In Vitro Fertilisation with your own eggs and your partner’s semen is a laboratory technique consisting in fertilising previously harvested eggs with your partner’s sperm.
When is it recommended?
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Generally speaking, in a normal menstrual cycle, only one egg is produced each month. For In Vitro Fertilisation, it is preferable to obtain more than one egg, making it necessary to use hormones to stimulate the ovaries into producing several mature eggs at once. This type of In Vitro Fertilisation is ideal if there is an insufficient number of sperm to carry out Artificial Insemination or if the fallopian tubes are damaged or blocked, making it impossible to achieve a pregnancy by any other method. This technique is also recommended if several unsuccessful attempts have been made to achieve a pregnancy by means of Artificial Insemination.
1. Monitoring and stimulating the ovaries
The ovaries are stimulated by administering hormones (FSH, Follicle Stimulating Hormone and in some cases, Luteinising Hormone, LH) and the cycle is monitored using scans until the follicles reach the correct number and size. At this point, another hormone is administered that imitates LH, the hormone that naturally triggers ovulation (LH or Luteinising Hormone), and this results in the egg maturing and preparing for ovulation.
2. Egg harvesting and in vitro fertilisation
Harvesting the eggs is done by inserting a needle into an ovarian follicle and aspirating the follicular liquid, which contains the eggs. The procedure is done while the woman is under sedation. Once they have been removed, the eggs are stored in a culture dish while the sperm is being prepared by separating the motile sperm.
If the chosen technique is ICSI (Intracytoplasmic Sperm Injection) the eggs are denuded, which means that the cells on the surface are removed, and a single sperm is injected into each one.
At our Clinic, we carry out ICSI in 99% of cases, unless we are told otherwise. If this happens, we would use classic In Vitro Fertilisation, in which sperm (between 50,000 and 100,000) are placed in the culture dish with the eggs, and the next day we check to see how many eggs have been fertilised. Obviously, a high number of eggs plus high quality sperm means there is a greater chance of obtaining embryos. This technique has the drawback of producing lower fertilisation rates, as the sperm is not injected directly into the egg.
The day after extraction and ICSI or fertilisation of the eggs we will know how many have fertilised. In the next 2 or 3 days these fertilised eggs become pre-embryos ready for transfer to the uterus.
On the day of transfer, between day 2 and day 5 after fertilization, as the case may be, the pre-embryos with the best developmental characteristics are selected. According to the law, we can transfer up to 3 pre-embryos, but on average, the most common number is between 1 and 2, depending on the day of transfer and the medical and personal characteristics of each patient.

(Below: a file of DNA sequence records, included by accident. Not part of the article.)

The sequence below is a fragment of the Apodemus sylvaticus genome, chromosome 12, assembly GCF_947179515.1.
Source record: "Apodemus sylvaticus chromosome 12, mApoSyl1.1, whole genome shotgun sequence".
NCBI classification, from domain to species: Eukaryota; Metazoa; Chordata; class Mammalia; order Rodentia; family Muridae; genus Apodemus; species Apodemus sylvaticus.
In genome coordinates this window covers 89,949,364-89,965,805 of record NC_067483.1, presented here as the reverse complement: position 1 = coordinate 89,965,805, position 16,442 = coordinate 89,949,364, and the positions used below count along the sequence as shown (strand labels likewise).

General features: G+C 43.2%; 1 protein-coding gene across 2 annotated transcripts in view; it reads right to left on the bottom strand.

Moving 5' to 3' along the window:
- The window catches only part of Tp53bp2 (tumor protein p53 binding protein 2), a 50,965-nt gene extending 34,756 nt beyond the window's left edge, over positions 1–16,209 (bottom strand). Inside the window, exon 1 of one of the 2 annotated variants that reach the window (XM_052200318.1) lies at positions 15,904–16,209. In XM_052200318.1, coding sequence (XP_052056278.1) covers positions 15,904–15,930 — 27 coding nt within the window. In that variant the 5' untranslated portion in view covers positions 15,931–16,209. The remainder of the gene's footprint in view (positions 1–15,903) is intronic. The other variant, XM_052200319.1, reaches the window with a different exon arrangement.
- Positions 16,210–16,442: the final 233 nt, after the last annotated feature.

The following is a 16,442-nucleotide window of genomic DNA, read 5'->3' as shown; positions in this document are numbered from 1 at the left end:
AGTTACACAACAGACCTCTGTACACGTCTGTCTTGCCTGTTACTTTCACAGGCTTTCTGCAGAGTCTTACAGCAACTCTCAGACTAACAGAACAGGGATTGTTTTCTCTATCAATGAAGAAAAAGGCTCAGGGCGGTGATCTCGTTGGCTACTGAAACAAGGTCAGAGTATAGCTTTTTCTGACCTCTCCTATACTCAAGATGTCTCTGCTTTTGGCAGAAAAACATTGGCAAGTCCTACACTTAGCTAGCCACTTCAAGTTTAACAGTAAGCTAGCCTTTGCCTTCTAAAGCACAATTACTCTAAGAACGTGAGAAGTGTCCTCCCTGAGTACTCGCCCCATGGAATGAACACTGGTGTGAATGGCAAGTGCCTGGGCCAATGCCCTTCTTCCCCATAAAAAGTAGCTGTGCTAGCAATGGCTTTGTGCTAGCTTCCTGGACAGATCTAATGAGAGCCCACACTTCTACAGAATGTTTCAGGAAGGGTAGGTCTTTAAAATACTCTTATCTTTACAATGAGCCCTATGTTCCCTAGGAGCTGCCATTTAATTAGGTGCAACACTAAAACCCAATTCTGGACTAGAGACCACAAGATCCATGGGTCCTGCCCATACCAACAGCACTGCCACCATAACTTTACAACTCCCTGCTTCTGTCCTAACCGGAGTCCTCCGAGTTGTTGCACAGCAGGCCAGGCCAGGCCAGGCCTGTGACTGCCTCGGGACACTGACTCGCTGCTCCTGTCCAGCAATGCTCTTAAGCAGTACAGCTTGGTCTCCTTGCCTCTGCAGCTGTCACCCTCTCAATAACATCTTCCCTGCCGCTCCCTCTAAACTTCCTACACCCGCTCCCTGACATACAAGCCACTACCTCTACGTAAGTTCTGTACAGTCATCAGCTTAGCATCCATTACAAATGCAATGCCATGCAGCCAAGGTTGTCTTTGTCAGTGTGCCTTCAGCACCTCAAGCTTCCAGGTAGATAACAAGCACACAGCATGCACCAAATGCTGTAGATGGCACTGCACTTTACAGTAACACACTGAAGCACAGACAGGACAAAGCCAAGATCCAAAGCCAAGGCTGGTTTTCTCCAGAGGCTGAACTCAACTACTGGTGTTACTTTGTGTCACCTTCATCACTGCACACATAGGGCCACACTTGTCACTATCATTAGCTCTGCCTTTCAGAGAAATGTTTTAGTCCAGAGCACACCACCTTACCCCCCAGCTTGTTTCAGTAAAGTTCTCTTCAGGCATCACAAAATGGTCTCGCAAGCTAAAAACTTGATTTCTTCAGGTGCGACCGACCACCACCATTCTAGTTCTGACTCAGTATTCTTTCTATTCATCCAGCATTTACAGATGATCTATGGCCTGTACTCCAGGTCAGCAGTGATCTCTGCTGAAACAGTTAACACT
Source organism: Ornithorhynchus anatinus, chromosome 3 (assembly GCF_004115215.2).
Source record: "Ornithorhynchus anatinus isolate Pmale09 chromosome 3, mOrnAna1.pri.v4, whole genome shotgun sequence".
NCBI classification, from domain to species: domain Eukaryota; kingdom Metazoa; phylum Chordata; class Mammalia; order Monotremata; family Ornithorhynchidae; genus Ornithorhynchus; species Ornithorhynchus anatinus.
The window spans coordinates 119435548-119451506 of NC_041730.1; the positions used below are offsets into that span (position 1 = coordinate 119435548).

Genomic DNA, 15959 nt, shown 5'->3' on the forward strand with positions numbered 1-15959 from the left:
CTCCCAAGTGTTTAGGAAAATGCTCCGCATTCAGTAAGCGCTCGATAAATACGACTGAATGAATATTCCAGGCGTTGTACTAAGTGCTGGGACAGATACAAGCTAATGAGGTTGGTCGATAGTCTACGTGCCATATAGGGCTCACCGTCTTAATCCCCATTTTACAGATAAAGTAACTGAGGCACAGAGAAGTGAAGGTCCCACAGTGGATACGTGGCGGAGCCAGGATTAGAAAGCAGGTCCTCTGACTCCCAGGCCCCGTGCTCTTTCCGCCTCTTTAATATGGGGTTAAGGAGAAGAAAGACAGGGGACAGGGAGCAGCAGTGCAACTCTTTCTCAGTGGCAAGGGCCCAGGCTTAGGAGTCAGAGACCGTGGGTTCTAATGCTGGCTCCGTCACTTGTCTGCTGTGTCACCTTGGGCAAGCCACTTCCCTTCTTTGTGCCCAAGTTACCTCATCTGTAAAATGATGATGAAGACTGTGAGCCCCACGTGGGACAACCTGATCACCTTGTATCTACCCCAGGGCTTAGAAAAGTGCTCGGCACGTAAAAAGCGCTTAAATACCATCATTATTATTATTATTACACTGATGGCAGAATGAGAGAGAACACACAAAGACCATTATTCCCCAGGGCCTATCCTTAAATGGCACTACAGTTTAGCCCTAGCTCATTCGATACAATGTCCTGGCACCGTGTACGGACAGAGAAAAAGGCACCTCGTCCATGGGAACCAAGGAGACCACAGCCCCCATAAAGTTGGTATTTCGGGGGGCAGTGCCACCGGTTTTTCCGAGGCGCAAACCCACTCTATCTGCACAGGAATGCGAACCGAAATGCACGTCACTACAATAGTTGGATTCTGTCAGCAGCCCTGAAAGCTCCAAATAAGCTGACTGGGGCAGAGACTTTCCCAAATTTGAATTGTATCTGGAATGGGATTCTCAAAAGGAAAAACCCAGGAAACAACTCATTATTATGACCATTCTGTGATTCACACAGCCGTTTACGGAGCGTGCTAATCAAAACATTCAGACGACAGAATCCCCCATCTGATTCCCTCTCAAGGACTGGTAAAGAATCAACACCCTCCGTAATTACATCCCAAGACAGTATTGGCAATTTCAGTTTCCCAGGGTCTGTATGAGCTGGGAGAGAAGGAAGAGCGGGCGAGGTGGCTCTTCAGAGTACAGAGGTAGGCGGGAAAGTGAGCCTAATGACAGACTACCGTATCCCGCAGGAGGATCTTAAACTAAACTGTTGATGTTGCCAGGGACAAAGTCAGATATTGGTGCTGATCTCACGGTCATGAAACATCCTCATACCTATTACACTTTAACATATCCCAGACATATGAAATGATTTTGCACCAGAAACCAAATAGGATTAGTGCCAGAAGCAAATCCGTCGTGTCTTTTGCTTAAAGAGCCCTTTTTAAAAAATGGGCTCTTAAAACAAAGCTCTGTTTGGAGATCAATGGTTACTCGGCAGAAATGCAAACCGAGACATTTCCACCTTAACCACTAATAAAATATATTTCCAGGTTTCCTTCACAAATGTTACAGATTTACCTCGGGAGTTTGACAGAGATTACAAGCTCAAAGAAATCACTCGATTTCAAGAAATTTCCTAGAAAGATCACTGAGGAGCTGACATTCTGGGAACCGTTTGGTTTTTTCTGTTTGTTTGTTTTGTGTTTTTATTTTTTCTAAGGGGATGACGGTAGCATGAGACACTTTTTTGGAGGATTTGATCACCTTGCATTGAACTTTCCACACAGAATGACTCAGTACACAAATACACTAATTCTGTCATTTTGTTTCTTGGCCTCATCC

The pre-embryos are inserted into a thin catheter and are placed inside the uterus, namely, in the endometrium, by the gynaecologist. No anaesthesia is required. Of the pre-embryos transferred, usually only one of them is implanted, but it should be borne in mind that in some cases more than one can be implanted, which would lead to a multiple pregnancy. This is why the number of transferred embryos must be adapted to each patient case.
The pre-embryos that have not been transferred are frozen in liquid nitrogen (this type of cryopreservation is known as Vitrification) and they are then carefully labelled and stored in the embryo bank. These pre-embryos can be used in subsequent cycles if a pregnancy is not achieved on the first attempt, or for a future pregnancy. Evidently, the treatment for preparing the uterus for the transfer of frozen embryos is much simpler as there is no need to stimulate the follicles and harvest the eggs.
Cost of treatment
Get your free 360º Fertility Assessment during your first visit if you request it before March 31.
This amount includes all medical procedures necessary for its performance, from your first visit to completion.
Medical treatments in Spain are exempt from VAT.
This amount does NOT include:
- The previous medical tests required, since they are different for each person depending on their medical history.
- The medication, as during the first visit your doctor will indicate the dose you need, depending on your case.
- The blastocyst culture, due to the fact that up until a few hours after fertilisation we will not be able to know whether the embryos have the potential to develop until this stage.
Travel and accommodation
At EUGIN, all the treatments are performed in Barcelona. You can get started right away, and from start to finish, the whole process tends to take around one month.
Be aware that travelling adds a significant cost, at EUGIN we do everything possible to reduce it to the minimum.
To do this we propose two methods:
Trips can be scheduled every day of the week (weekends included), to make it easier to fit them in to your schedule.
There is a possibility of scheduling a single trip to Barcelona to carry out the treatment. If you prefer this option, you can contact our patient care team, who will help you plan the whole trip. Depending on your case and the treatment you undergo, the stay may vary * from between 15 days to a month.
*If you require a visa, consider the possibility that your trip may be prolonged depending on your case and the treatment you undergo. Our patient care team will help you organize all the details of your stay.
Last Updated: February 2018